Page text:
1000 people rally against animal sacrifice

The thing that give us hope. Last Saturday over one thousand people rallied against animal sacrifice. They walked from Badrakali temple (notorious for sacrifice) to the Mandala at Maitighar, carrying playcard and banners saying ‘Stop Animal Sacrifice’ and ‘Animals look up to you, don’t let them down’. Animal Nepal participated with banners showing the sad looking goddess Kali carrying a beheaded goat, questioning ‘Do worship and cruelty go together?’

There was talk of cancellation, and for good reasons. After Finance Minister Bhatterai announced the government would no longer spend millions on animal sacrifice thousands of angry Newars hit the street. The city came to a standstill and cars and buses were vandalised in what are now known as the ‘buffalo riots’.

The Newars, the original inhabitants of the Kathmandu Valley, did not want to give up their ‘right’ to publicly sacrifice innocent animals, with State support. Two days later the Minister gave in. This Dasain again hundreds of buffaloes, goats, chicken, and other creatures will be publicly beheaded, and the nation will be watching it live on TV.

The anti-sacrifice rally incluced many Newars and representatives of the Hindu, Buddhist, Jain and Christian religion. They wonder what kind of State the New Nepal will be. If animal sacrifice is paid for, then what about other religious rituals? Will we soon have ‘ramadan riots’, ‘lhosar riots’ and ‘Christmas riots’?

But on Saturday the protestors looked happy and relaxed. They celebrated community, vegetarianism, religion without cruelty, and respect for animals. I wish every day was rally day.

Mangal and the crime that cannot be forgotten

Animal rescue can be a depressing thing. Yesterday we were called by a young woman from Mangal Bazaar, Patan. A dog needed to be rescued. When we arrived in the alleyway where the dog was kept we were greeted by a dreadful smell. The smell of a suffering, dying dog. A shivering dog was lying in a dark corner, a part of its flank cut off and the underlying flesh and bone parts exposed. Someone must have attacked it with a sharp knife. It barely looked at us, but allowed us to stroke its sad, wet face.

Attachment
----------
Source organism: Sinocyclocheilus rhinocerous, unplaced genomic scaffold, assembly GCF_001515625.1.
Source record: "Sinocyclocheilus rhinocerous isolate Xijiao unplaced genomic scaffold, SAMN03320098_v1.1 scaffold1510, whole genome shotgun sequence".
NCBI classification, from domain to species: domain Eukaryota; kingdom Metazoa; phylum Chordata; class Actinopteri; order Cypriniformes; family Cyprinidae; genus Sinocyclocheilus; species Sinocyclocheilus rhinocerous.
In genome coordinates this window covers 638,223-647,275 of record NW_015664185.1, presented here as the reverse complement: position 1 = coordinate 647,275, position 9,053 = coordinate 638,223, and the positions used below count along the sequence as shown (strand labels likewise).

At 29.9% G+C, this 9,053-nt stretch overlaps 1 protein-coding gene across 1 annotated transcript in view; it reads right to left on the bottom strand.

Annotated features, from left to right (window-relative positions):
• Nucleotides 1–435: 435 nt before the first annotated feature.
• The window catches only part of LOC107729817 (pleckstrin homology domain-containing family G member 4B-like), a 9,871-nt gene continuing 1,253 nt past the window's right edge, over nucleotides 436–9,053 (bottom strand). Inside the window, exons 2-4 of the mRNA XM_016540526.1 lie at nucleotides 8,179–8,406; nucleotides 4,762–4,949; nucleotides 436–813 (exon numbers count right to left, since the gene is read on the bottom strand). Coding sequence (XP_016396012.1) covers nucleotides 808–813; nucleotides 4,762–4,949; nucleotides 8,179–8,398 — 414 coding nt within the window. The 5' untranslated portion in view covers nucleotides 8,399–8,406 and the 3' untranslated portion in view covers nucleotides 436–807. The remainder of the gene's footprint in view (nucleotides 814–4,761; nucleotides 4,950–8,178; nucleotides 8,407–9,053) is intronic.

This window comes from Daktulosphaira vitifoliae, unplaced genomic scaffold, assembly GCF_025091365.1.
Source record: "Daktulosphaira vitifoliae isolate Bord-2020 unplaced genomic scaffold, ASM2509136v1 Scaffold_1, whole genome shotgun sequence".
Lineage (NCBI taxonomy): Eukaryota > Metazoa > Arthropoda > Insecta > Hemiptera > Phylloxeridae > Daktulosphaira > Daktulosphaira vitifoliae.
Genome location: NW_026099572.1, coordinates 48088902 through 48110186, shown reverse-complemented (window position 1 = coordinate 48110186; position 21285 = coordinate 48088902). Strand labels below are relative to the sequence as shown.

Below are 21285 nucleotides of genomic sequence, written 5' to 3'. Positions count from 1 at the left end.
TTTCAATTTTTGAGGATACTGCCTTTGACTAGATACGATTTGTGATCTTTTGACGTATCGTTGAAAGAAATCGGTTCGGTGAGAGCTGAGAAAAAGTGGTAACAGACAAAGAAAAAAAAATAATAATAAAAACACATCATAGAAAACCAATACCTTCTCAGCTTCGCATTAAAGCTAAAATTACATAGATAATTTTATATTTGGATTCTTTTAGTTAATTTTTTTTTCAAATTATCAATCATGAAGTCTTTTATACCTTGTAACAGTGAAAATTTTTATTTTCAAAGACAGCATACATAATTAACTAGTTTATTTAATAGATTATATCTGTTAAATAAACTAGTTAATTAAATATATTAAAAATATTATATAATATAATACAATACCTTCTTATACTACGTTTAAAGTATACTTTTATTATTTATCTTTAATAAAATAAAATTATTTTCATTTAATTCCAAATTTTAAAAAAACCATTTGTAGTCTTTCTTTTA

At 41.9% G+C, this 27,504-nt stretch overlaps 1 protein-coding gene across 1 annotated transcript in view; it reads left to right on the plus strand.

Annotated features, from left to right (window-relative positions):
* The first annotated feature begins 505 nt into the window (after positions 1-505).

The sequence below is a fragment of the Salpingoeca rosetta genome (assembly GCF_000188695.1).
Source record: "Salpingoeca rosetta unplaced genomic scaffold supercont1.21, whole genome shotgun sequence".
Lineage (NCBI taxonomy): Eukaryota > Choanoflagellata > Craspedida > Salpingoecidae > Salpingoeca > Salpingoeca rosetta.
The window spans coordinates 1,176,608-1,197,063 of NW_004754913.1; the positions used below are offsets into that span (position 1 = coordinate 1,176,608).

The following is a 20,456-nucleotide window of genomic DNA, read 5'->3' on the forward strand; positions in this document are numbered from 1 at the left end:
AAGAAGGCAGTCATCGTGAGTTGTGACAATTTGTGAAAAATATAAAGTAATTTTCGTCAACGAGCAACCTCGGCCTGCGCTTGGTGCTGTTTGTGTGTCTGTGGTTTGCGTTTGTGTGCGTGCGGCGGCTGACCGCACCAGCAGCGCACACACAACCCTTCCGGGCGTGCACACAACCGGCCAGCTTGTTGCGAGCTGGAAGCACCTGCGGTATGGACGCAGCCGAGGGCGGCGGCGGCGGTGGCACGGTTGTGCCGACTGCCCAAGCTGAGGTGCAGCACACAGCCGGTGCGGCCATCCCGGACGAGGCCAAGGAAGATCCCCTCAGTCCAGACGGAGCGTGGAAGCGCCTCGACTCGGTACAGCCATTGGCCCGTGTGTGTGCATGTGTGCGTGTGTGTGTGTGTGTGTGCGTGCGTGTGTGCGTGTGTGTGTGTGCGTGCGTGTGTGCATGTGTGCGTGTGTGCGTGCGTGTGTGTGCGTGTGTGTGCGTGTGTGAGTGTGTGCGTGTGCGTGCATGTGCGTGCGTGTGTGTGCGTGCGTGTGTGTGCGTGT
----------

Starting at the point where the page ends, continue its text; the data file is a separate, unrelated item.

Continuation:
At first people were willing to help. A taxi was called and we were informed that it was no good calling the owners, since they couldn’t care less. But when it came to lifting the dog unto a plastic sheet only a drunk neighbour came forward.

At the Mobile Vet Clinic the dog was immediately provided with anesthesia. Soon it became apparent that the dog also suffered injuries on one of its legs and on its back. We decided to put it to sleep.

We did not want the dog to die nameless. We called the dog Mangal, after the location where we found him. Mangal will remain a symbol for the level of cruelty that is inflicted on animals in Nepal.

Rescues such as these make us feel intensily sad. But they also remind us of how important our work is. Until recently no one knew what to do when dogs were tortured. Now people know whom to call. They are angry and upset; the lady who called us said the dog was one of her favourites, who often visited her shop. Mangal went through tremendous suffering but at least he died a painless death.

The next step is to get the Animal Welfare Act passed and functioning and bring the perpetrators to book.

I hope Mangal did not die in vain.

Donkey misery once more (this time in Terai)

‘Ke garne’, What can we do? That was the reaction of brick killn owners in Nepalgunj when Pranaj Rai asked why so many working donkeys are wounded or sick.

Pranaj witnessed countless ‘over work type of abuses’, including nylon rope friction wounds, lacerations and malnutrition. His photographs are a testament to the terrible forms of neglect working donkeys face in Nepal.
The owners say they are poor and illiterate and that animal rights are a far cry…
We heard similar answers a few months ago when we visited a brick factory in Siddhipur, Lalitpur. Here, so close to the capital, children and donkeys toil to carry bricks to and from the killn. They do not receive medical care. None of the donkeys are happy or healthy.

Something must be done! Who will take the first step to change the miserable lives of kids and donkeys in exploitative brick killns?